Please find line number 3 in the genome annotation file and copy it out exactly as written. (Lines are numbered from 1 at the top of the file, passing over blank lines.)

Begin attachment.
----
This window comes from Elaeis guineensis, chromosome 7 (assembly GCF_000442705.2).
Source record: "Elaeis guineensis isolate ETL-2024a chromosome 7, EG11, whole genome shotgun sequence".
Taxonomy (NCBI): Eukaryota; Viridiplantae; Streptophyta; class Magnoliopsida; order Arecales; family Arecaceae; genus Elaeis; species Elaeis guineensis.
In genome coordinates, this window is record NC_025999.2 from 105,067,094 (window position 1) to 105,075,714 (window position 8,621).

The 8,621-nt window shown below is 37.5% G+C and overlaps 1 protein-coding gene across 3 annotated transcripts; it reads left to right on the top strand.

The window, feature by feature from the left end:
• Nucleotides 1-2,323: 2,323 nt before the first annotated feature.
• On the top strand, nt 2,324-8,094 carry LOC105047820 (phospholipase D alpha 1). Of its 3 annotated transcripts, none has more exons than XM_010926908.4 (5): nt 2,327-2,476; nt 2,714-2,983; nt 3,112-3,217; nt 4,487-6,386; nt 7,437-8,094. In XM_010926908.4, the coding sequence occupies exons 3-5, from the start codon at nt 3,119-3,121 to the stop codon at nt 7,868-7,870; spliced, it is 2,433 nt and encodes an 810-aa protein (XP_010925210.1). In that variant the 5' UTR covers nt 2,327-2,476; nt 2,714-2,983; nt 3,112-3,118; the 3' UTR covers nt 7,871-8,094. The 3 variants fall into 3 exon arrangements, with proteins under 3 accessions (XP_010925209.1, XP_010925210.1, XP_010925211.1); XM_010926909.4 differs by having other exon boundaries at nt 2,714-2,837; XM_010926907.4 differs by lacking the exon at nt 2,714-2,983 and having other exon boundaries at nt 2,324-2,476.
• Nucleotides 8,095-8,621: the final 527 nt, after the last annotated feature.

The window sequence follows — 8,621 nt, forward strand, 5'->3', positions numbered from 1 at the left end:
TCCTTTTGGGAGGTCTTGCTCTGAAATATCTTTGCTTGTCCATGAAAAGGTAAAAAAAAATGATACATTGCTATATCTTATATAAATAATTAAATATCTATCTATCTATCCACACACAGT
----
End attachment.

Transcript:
Taxonomy (NCBI): Eukaryota; Viridiplantae; Streptophyta; class Magnoliopsida; order Arecales; family Arecaceae; genus Elaeis; species Elaeis guineensis.